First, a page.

How early trauma affects the gut and your physical health
Virtually every client I see in my practice who has experienced emotional or physical trauma, and in particular early trauma, is affected via their nervous system with symptoms such as insomnia, chronic tension, depressive or highly anxious disposition, nightmares or chronic shame. However, many clients I see also have a range of physical issues as a result of trauma. More so, when there is complex trauma involved. Complex trauma can often fly under the radar, as clients might only have vague memories of their earlier childhood. There is also the misunderstanding, that trauma is only present when there have been significant shock events, such as accidents, sexual abuse or physical assault. However modern trauma experts know that “… the most severe dysregulation occurred in people who, as children, lacked a consistent caregiver. Emotional abuse, loss of caregivers, inconsistency, and chronic misattunement showed up as the principal contributors to a large variety of psychiatric problems” (Stephen Porges, PhD). Few people know about the wide ranging effects of complex trauma, which often results in challenges with trust, toxic shame, self-esteem, identity and regulating emotions as an adult – as well as chronic gut dysfunction and a hyper-aroused and overactive nervous system. This in turn can lead to other serious health conditions such as autoimmune disorders or chronic fatigue syndrome.
Trauma significantly affects the gut, which is easy to understand when you think about how the emotion of shock or fear feels in your gut. This, for a person with complex trauma often is their permanent state, although for some people complex trauma results in an inability to feel what is going on with their bodies. Have you have ever heard of the term “rest and digest”? Yes, this is the natural state of your nervous system – which in turn regulates the function of your gut. Have a guess how much time your body actually spends in that state - with the busy and often rushed lives we are leading now. For a child who does not have consistent, safe and nurturing relationships with their caregivers the answer would be: hardly any. Chronic stress in adulthood also wears down your nervous system and has wide-ranging consequences for your health; however if your troubles started in childhood you are extra vulnerable. I believe this is why I see many clients who suffer from chronic anxiety and depression, that also have long standing gut related disorders, such as IBS (irritable bowel syndrome), gut dysbiosis, allergies and other autoimmune disorders, indigestion, GERD (heartburn), leaky gut, chronic inflammation, yeast overgrowth and other gut related conditions.
Our digestive system is connected to our brains, and many other bodily systems, such as hormonal systems and therefore moods, on multiple levels. Understanding the nuances of that relationship and what can go wrong, is the forefront of neuroscience right now. If you're someone who has experienced early adverse childhood events, and your gut refuses to behave itself, let me assure you – there is a connection. From your microbiome to your enteric brain, trauma can make your gut go absolutely wild.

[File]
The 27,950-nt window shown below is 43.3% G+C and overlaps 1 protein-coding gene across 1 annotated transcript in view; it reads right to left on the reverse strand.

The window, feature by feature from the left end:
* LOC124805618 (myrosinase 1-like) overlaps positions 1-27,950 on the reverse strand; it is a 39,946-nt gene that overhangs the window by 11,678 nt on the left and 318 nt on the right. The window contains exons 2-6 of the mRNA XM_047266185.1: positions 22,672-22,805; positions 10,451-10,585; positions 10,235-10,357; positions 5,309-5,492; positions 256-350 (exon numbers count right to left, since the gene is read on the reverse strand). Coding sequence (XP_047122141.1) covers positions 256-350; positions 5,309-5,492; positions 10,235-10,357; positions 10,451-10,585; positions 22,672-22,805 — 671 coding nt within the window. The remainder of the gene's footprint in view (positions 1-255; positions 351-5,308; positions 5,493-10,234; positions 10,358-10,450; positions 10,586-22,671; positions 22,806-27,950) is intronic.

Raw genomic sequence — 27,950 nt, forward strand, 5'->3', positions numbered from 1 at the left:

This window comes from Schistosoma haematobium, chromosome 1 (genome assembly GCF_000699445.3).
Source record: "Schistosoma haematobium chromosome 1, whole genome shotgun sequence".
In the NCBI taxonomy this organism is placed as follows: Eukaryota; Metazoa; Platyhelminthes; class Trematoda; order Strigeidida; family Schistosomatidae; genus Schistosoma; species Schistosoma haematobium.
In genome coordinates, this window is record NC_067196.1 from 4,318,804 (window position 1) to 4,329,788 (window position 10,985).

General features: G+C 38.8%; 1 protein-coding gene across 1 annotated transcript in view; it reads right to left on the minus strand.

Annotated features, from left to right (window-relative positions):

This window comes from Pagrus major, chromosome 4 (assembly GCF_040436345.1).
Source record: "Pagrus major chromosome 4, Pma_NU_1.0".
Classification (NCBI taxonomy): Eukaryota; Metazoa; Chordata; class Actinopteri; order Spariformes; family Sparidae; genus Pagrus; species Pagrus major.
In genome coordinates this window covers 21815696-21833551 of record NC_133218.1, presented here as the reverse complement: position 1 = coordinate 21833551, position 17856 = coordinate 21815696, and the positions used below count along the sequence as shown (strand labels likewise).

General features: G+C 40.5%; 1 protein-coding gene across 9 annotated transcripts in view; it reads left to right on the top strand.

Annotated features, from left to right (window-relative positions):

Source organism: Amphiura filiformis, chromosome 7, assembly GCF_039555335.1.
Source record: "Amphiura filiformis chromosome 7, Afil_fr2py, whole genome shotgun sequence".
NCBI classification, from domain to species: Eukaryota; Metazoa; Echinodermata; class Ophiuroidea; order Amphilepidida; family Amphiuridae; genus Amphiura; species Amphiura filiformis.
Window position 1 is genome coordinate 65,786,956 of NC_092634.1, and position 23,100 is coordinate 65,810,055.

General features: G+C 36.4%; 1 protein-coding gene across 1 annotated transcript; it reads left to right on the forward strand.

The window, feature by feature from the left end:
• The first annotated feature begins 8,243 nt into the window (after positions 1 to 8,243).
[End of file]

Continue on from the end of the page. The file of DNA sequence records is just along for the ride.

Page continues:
Issues get exacerbated, when coping mechanisms for heightened anxiety or stress involve eating as a way to calm or reward the self from childhood onward, in place of parental care, or when there are other eating disorders or sleep irregularities.
This is a double whammy, because research suggests that when the gut brain is out of balance, weight gain, inflammation (inflammatory reflex), and diseases of the digestive system also affect our mood and outlook on life negatively.
How can someone with systemic gut dysfunction and emotional control issues, which result in compulsive eating, and increasingly low confidence, toxic shame and low moods break out of this vicious cycle and re-balance their health? For a permanent change and a successful healing journey these ingredients are decisive: A basic awareness of how certain foods, such as sugar, as well as unconscious habits and thought patterns are fuel to this vicious cycle; an openness to change – and a commitment to healing yourself. This means overcoming the complex interrelated challenges of your mental-emotional and physiological conditions, to learn new emotional regulation techniques, new behaviours, and eat new foods.
A condition that has developed over years or even decades, and a systemic gut dysfunction along with long standing anxiety issues are not going to be healed by any kind of quick fix or magic potion. Patience, commitment and openness to change are the cornerstones of beginning to heal your gut; your nervous system and your life. A therapist can guide and support you when you are ready to change. Hypnotherapy is a highly effective modality for personal change. Reach out if you like to learn how I can work with you to re-set your nervous system and learn to relax, when you have been suffering from anxiety, depression or trauma.